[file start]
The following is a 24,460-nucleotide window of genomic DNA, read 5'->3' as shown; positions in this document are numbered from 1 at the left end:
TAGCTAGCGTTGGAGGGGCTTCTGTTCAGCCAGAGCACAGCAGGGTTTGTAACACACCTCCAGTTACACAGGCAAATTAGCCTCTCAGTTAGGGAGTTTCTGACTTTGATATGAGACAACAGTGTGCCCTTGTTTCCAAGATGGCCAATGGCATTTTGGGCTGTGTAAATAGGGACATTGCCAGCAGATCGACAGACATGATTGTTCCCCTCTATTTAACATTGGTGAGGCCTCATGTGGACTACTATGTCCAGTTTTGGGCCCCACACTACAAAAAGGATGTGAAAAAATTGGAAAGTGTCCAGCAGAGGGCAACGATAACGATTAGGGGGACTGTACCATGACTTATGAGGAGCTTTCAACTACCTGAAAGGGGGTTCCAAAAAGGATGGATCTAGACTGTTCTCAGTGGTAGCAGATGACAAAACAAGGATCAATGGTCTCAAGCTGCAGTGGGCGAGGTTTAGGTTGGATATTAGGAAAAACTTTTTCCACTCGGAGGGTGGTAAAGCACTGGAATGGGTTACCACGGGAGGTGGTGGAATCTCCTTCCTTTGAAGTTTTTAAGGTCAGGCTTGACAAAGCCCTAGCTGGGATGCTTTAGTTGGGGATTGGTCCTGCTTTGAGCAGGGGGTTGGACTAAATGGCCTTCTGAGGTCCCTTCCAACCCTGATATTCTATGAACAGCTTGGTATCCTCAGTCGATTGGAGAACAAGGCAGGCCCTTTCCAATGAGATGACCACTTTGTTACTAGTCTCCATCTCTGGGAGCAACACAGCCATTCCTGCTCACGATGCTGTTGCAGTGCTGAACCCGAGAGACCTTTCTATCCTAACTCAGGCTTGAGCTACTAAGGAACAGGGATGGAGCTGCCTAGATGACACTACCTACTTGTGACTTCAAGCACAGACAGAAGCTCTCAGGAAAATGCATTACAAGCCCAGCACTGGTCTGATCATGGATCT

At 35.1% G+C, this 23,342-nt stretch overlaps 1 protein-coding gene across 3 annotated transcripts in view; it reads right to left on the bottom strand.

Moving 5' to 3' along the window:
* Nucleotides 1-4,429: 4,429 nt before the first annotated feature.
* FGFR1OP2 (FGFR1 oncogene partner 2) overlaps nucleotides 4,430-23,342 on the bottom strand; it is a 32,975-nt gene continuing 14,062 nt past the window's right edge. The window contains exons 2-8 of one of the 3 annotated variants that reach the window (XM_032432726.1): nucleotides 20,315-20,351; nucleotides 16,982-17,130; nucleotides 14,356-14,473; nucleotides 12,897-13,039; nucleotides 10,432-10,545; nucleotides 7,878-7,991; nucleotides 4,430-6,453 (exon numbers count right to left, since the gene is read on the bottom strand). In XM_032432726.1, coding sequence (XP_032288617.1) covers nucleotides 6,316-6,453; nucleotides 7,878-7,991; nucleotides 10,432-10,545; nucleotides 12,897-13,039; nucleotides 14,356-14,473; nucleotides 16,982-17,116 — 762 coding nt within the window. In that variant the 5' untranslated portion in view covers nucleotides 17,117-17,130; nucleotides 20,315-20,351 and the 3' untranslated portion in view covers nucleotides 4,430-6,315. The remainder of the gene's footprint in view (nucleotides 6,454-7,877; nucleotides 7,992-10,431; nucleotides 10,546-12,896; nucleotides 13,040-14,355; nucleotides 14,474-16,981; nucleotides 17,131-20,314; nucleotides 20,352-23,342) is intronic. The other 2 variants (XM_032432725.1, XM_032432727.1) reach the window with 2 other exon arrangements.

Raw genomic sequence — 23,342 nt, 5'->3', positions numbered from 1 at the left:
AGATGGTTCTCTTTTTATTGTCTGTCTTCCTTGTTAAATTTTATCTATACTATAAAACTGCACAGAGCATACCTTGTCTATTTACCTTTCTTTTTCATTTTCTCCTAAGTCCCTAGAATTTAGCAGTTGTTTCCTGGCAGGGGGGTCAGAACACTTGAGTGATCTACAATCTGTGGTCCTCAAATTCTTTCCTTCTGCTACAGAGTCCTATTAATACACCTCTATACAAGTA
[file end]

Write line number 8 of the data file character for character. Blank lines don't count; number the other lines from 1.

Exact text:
AGATGGTTCTCTTTTTATTGTCTGTCTTCCTTGTTAAATTTTATCTATACTATAAAACTGCACAGAGCATACCTTGTCTATTTACCTTTCTTTTTCATTTTCTCCTAAGTCCCTAGAATTTAGCAGTTGTTTCCTGGCAGGGGGGTCAGAACACTTGAGTGATCTACAATCTGTGGTCCTCAAATTCTTTCCTTCTGCTACAGAGTCCTATTAATACACCTCTATACAAGTA